The match attracts stars of the past such as Englishman Ian Botham, West Indian Kenny Benjamin and Australian fast bowler Bruce Reid and offers a little bit of glamour to the town, as does the Tour Down Under. Apologies to those fans who aren't fans of the game...
With the feed zone in sight for the peloton, the gap between it and the leaders has decreased to 4:53. Seppeltsfield beckons for the riders, which is actually a settlement built by and for the Seppelt family, a large wine-producing family.
With two-and-a-quarter hours gone in today's stage, let's recap what has happened: Euskaltel Euskadi's Gorka Izaguirre tried his luck from the gun today, gaining a maximum advantage of 2:20 before he was reeled in by the peloton. During the Spaniard's break, Rohan Dennis (UniSA) and Martin Kohler (BMC Racing) rode off the front of the peloton, but their time was limited too. Kohler managed to find the right combination of escape partners, forming a three-man group with Tim Roe (UniSA), and Biel Kadri (AG2R-La Mondiale) that has been away since kilometre 20 and remain four-and-a-half minutes in front of a charging peloton, lead for a long time by HTC-Columbia.
With the climb of Menglers Hill approaching, the gap between the three leaders and the peloton is 3:55 as those riders at the front pass under the finishing banner for the first time.
Could this trio be today's band of silent assasins? Stay tuned to find out as the day's Skoda KOM approaches...
Now it's time for the peloton to pass under the finishing banner for the first time in Tanunda, with the gap to the leaders staying above three minutes, although at 3:23, the peloton has wiped off over 30 seconds in five kilometres. Get ready for some fireworks, folks!
As the leading trio approaches five kilometres to the KOM point, we've heard that Martin Kohler won that second sprint in Kapunda, followed by Biel Kadri (AG2R-La Mondiale) and Tim Roe (UniSA), a repeat of the first sprint.
One rider who will be looking to get into the mix at the finish in Tanunda will be Graeme Brown. The Rabobank rider was picking that, "a few riders might try to break it up a bit today, although there's a fair chance that it will end in a sprint."
Of course you hope it ends in a sprint, Brownie! You're a good chance of winning it...
With three kilometres before the peloton passes the KOM, the gap has fallen to 2:33 as Tim Roe goes on the attack at the front of the race and takes 11 seconds on his break companions. The local boy has decided it's time to fly in a bid for the mountains jersey today. It's a case of, 'Alright boys, you've taken the sprint points, it's time to throw me some love as we head up the climb!'
It's turbo time for Tim Roe as the peloton approaches the KOM...
The peloton passes the KOM and trails the leaders by 1:48. The big teams are cutting it fine as Tim Roe maintains his time in the sun off the front of the race. We are assuming he won the KOM points, with Martin Kohler and Biel Kadri fighting for the scraps behind.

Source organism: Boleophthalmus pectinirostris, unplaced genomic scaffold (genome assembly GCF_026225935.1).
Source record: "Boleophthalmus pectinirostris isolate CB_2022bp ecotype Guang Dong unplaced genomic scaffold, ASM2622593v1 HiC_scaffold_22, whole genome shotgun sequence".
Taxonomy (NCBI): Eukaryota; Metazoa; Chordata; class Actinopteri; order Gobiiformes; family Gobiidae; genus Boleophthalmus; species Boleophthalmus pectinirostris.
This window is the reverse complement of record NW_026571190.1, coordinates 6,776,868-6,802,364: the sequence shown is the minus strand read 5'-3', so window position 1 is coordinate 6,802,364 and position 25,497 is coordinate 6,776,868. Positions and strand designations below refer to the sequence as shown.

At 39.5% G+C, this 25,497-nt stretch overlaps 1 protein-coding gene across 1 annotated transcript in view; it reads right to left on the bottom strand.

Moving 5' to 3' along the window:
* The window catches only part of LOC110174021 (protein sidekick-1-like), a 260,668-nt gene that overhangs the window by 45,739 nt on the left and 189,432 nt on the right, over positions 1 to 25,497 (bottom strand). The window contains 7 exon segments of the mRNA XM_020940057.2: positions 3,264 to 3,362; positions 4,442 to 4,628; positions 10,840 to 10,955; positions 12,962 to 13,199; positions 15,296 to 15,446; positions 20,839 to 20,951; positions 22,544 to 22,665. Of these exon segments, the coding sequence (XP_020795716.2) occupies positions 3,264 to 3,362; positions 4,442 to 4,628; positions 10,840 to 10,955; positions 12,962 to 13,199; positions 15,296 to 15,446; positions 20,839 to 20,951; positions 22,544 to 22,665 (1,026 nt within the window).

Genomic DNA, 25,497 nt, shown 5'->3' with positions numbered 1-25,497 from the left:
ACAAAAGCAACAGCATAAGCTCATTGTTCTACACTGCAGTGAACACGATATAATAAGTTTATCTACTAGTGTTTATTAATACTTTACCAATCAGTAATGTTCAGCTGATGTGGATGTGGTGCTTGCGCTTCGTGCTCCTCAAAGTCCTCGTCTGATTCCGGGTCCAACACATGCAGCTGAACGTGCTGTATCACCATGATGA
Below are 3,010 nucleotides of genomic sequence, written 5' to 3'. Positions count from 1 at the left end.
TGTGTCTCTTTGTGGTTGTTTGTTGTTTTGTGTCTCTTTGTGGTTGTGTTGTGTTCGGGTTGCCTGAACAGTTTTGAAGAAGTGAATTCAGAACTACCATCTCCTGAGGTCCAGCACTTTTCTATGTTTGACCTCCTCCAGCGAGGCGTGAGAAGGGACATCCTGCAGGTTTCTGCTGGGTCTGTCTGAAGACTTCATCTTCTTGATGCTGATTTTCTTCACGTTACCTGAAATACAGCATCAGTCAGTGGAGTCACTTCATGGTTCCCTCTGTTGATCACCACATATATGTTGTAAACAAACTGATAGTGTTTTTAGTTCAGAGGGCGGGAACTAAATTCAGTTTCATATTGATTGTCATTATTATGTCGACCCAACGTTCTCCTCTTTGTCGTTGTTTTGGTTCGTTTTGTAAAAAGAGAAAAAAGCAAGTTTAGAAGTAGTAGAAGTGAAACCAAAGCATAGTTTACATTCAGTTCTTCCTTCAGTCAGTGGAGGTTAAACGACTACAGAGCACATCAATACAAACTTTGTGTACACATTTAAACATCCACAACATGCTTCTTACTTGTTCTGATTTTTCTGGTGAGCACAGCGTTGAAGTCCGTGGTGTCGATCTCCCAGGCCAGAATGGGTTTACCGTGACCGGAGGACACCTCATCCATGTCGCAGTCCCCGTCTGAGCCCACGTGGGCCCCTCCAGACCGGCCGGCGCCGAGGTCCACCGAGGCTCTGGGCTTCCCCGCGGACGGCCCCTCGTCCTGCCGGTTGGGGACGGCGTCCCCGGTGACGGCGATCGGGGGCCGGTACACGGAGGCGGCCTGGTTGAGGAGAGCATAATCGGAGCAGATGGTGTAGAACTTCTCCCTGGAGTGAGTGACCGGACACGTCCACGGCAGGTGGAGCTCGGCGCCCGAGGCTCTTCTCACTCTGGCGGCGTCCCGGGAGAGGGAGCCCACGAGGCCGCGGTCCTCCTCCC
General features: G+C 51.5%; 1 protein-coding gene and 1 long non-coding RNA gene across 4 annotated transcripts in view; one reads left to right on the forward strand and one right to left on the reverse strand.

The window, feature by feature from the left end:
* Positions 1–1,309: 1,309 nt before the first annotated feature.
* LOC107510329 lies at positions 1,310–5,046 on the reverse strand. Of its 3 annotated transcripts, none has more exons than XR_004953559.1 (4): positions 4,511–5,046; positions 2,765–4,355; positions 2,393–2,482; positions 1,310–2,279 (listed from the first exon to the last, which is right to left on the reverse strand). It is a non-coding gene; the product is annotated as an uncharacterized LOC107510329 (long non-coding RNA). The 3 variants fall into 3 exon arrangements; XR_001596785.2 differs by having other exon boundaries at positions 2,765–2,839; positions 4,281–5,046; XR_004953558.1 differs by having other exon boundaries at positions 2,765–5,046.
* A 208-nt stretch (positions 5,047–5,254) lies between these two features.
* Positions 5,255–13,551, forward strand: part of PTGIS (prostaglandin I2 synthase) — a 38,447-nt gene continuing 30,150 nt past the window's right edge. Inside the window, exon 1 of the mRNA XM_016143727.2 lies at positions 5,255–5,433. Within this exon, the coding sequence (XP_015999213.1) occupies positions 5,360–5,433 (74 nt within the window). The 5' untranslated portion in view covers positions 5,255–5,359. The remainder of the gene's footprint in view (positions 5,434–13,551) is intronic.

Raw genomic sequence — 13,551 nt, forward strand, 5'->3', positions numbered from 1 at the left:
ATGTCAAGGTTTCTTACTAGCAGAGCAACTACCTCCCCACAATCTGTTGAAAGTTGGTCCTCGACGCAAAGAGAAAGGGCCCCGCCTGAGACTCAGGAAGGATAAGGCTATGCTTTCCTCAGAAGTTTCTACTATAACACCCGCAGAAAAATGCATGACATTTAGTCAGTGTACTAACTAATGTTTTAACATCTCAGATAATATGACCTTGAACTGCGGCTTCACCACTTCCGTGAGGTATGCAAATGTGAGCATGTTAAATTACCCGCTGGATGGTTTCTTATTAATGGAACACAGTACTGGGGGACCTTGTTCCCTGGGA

The peloton has caught Kohler and Kadri as Roe is in its sights - don't give up now, Tim! The downhill run into Tanunda doesn't favour his chances of staying away although the race is now breaking up into several groups, with a bunch of 30 or 40 taking off the front of the peloton.
UniSA rider Tim Roe has a 25-second lead over a large chase group that is in front of the second chase by 40 seconds and the third chase group by 1:03. The gauntlet has been thrown down and the rider with the best team support is going to stand the best chance as everyone goes for broke. Only 20km to go...
Thomas Rohregger (Milram) has taken off from the first chase group to join Tim Roe and lead the race heading into Angaston
Rohregger has forged ahead as Roe struggles and is absorbed by the chase group... a valiant effort, young Tim!
There's 24 seconds for Rohregger ehad of the first chase group
The second chase group has been attacked by three riders but this trio is shut down as Rohregger remains alone in front
Thomas Rohregger is also caught by the bunch as the race at the front comes together with 60-70 riders, with a chase group still sitting about 40-50 seconds behind
The front group is 10km from the finish... as eight riders from six teams get 100m up the road
Liquigas-Doimo leads the front group within the final 10km as Matt Wilson (Garmin-Transitions) attacks the chase group and gains seven seconds.
Matt Wilson (Garmin Transitions) aborts his attack as HTC-Columbia controls the front of the leading bunch. Jack Bobridge from Garmin-Transitions also attacks but is reined in by the group
As we head into the final kilometre, HTC-Columbia leads the front group, in complete control
HTC-Columbia gets it with Greipel!
Well done Allan Peiper and his riders from HTC-Columbia. We'll endeavour to bring you today's podium placings in just a second..